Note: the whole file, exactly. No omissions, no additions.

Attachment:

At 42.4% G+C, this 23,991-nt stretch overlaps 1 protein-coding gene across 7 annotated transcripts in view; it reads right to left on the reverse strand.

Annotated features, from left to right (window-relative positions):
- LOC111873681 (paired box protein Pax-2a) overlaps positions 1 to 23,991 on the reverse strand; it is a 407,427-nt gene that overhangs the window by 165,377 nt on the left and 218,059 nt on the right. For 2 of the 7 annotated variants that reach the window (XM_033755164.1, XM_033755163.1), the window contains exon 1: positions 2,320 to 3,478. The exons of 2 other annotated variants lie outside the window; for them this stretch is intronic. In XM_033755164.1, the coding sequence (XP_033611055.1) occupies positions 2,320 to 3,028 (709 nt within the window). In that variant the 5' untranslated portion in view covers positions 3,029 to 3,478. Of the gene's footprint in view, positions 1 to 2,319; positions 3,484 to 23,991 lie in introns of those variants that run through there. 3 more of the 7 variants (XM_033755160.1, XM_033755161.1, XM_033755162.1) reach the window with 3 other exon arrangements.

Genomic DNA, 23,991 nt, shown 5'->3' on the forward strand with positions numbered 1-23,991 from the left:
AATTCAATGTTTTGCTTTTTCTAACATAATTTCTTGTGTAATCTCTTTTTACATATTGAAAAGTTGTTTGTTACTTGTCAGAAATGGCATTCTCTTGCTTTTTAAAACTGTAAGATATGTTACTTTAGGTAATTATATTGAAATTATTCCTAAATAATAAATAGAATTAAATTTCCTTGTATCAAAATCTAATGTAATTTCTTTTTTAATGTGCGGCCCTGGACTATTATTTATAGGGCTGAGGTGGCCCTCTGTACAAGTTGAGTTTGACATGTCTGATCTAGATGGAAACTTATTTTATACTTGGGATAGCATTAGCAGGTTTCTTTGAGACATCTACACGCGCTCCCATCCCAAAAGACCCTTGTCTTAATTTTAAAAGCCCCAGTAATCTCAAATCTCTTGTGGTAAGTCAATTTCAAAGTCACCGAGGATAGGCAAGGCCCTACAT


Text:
At 42.4% G+C, this 23,991-nt stretch overlaps 1 protein-coding gene across 7 annotated transcripts in view; it reads right to left on the reverse strand.

Annotated features, from left to right (window-relative positions):
- LOC111873681 (paired box protein Pax-2a) overlaps positions 1 to 23,991 on the reverse strand; it is a 407,427-nt gene that overhangs the window by 165,377 nt on the left and 218,059 nt on the right. For 2 of the 7 annotated variants that reach the window (XM_033755164.1, XM_033755163.1), the window contains exon 1: positions 2,320 to 3,478. The exons of 2 other annotated variants lie outside the window; for them this stretch is intronic. In XM_033755164.1, the coding sequence (XP_033611055.1) occupies positions 2,320 to 3,028 (709 nt within the window). In that variant the 5' untranslated portion in view covers positions 3,029 to 3,478. Of the gene's footprint in view, positions 1 to 2,319; positions 3,484 to 23,991 lie in introns of those variants that run through there. 3 more of the 7 variants (XM_033755160.1, XM_033755161.1, XM_033755162.1) reach the window with 3 other exon arrangements.

Genomic DNA, 23,991 nt, shown 5'->3' on the forward strand with positions numbered 1-23,991 from the left:
AATTCAATGTTTTGCTTTTTCTAACATAATTTCTTGTGTAATCTCTTTTTACATATTGAAAAGTTGTTTGTTACTTGTCAGAAATGGCATTCTCTTGCTTTTTAAAACTGTAAGATATGTTACTTTAGGTAATTATATTGAAATTATTCCTAAATAATAAATAGAATTAAATTTCCTTGTATCAAAATCTAATGTAATTTCTTTTTTAATGTGCGGCCCTGGACTATTATTTATAGGGCTGAGGTGGCCCTCTGTACAAGTTGAGTTTGACATGTCTGATCTAGATGGAAACTTATTTTATACTTGGGATAGCATTAGCAGGTTTCTTTGAGACATCTACACGCGCTCCCATCCCAAAAGACCCTTGTCTTAATTTTAAAAGCCCCAGTAATCTCAAATCTCTTGTGGTAAGTCAATTTCAAAGTCACCGAGGATAGGCAAGGCCCTACAT